The Treitels Remembered
A memoir to be published this week by Bloomsbury Publishing – The Geek’s Guide to the Writing Life: An Instructional Memoir for Prose Writers by Stephanie Vanderslice – features a reminiscence of Margot and Ralph Treitel, the Columbia couple who founded the Little Patuxent Review. Vanderslice, director of the Arkansas Writer’s MFA Workshop at the University of Central Arkansas and a columnist for the Huffington Post, recalls the Treitels this way:
“Margot Treitel was my best friend, Hannah’s, mother. When I met her, in 1989, I was graduating from college and standing on the cusp of a writing life. For graduation, Margot, a widely-published poet, gave me a copy of her chapbook, The Inside Story, which contained poems about her early years in the Peace Corps in West Africa, about family life, about growing older. I didn’t know then that chapbook or book-giving is symbolic for poets; a sign of respect, but I did feel validated. How I wish she and her husband, Ralph, had lived long enough that I could have returned the favor with one of my own books.
“Well-known in the Maryland literary arts scene and beyond, Margot and Ralph Treitel, both writers, founded the Little Patuxent Review in Columbia, Maryland, in the 1970’s as a way to build the arts scene in the Mid-Atlantic—and build it they did, with readings, festivals, public access TV shows. In fact, the review was revived ten years ago in their memory and I have even had the honor of being rejected from it—but I’ll keep trying.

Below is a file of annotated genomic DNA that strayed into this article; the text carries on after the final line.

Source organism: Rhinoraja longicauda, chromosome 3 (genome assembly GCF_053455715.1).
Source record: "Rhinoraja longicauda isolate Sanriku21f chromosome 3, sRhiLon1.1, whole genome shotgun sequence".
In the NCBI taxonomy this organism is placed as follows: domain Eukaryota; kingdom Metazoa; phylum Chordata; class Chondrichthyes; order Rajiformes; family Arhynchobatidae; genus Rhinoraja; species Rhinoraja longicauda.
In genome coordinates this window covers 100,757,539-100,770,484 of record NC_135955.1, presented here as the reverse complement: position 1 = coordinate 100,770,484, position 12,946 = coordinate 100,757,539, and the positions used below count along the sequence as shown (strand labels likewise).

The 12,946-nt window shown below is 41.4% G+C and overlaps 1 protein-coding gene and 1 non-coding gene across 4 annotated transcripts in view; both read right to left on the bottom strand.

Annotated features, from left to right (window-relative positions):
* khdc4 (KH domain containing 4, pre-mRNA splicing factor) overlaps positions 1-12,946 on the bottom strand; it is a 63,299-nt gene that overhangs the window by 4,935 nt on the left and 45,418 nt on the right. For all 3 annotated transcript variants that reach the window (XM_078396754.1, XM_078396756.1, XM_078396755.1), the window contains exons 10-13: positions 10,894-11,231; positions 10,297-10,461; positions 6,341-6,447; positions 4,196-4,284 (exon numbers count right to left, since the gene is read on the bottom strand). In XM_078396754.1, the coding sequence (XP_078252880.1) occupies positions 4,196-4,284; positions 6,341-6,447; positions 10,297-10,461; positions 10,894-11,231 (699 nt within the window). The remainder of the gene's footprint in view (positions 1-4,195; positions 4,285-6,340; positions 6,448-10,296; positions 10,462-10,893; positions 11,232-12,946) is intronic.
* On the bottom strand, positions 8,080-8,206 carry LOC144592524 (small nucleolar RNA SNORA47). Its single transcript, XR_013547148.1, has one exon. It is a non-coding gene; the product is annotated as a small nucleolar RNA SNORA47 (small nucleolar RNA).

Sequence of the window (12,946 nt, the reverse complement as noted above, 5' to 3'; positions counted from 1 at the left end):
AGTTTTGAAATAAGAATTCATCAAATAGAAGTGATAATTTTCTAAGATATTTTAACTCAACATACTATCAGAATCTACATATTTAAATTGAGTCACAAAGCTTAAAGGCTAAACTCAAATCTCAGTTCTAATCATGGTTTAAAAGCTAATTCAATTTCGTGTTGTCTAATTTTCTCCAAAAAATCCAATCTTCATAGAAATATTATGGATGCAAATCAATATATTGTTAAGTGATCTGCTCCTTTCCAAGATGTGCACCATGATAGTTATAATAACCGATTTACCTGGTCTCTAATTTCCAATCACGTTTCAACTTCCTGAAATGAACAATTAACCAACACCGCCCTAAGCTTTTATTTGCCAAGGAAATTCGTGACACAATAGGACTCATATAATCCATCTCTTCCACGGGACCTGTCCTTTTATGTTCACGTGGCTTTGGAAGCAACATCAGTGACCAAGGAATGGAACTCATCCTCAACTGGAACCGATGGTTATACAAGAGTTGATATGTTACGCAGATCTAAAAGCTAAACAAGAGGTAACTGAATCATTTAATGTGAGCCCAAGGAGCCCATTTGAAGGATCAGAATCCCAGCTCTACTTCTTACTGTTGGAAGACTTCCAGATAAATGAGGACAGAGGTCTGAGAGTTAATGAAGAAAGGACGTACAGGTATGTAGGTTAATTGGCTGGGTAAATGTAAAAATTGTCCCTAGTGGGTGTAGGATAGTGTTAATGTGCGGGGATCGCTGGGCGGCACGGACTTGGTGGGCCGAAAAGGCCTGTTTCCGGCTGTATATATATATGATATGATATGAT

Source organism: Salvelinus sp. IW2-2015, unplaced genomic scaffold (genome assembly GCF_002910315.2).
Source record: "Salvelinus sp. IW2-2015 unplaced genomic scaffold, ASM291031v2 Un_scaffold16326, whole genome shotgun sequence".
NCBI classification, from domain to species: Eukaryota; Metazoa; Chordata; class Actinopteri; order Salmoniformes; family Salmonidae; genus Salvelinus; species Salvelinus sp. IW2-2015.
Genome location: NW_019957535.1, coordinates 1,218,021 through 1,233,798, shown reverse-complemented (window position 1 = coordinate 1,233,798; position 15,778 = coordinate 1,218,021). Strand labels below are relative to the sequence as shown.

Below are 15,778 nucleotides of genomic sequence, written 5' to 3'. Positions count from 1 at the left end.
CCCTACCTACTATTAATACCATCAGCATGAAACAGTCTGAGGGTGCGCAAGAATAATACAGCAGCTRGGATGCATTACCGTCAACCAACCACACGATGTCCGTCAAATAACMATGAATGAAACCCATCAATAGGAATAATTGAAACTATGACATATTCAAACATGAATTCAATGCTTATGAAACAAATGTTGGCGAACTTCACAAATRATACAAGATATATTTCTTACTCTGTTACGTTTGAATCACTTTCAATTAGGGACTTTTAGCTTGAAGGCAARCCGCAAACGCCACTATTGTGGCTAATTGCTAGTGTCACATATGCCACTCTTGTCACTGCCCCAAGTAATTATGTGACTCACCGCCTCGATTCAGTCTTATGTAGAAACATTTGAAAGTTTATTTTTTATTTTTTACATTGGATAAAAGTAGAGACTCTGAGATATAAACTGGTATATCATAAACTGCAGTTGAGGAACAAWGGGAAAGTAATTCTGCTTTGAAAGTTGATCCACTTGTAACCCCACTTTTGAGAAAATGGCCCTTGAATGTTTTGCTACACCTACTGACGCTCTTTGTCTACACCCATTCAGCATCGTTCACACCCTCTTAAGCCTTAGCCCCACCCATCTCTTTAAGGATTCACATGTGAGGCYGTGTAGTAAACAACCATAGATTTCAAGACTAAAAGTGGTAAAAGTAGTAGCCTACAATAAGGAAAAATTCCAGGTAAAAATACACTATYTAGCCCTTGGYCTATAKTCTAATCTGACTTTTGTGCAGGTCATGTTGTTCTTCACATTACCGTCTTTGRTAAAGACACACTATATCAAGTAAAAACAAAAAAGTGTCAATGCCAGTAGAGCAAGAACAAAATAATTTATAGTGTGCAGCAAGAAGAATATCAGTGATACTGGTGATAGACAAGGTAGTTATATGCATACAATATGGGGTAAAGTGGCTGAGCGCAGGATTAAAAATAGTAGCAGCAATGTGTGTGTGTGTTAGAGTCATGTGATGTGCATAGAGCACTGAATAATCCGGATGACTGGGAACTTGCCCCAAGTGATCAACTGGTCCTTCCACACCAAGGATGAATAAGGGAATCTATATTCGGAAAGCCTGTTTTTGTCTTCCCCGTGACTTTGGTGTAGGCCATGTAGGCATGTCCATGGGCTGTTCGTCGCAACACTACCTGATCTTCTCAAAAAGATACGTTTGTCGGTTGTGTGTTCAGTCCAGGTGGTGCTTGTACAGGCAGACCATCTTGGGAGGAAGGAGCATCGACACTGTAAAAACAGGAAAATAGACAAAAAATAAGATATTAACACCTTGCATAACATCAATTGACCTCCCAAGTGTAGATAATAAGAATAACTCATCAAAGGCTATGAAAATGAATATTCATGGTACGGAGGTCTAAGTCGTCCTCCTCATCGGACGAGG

“Ralph and Margot lived in a townhouse in Columbia, Maryland, and until Ralph’s debilitating stroke, he held a day job with the Social Security Administration while Margot raised their daughters and continued to write, publish and perform her work in hundreds of venues. Their lives were modest but rich, so rich in art. Books and videos (they were also movie buffs) lined the walls. African art mixed with Victorian settees.
“Since I was pursuing my MFA only an hour and a half away, Hannah and I often used her parent’s home as a central meeting place. So while I witnessed one kind of writing life when someone like Robert Stone or Tim O’Brien blew into town via my MFA program, holding court for a few hours at a bar like the Tiki Lounge in Washington, the lessons I learned at Ralph and Margot’s home were more powerful and lasting.”
Here’s the web site where you can order this memoir: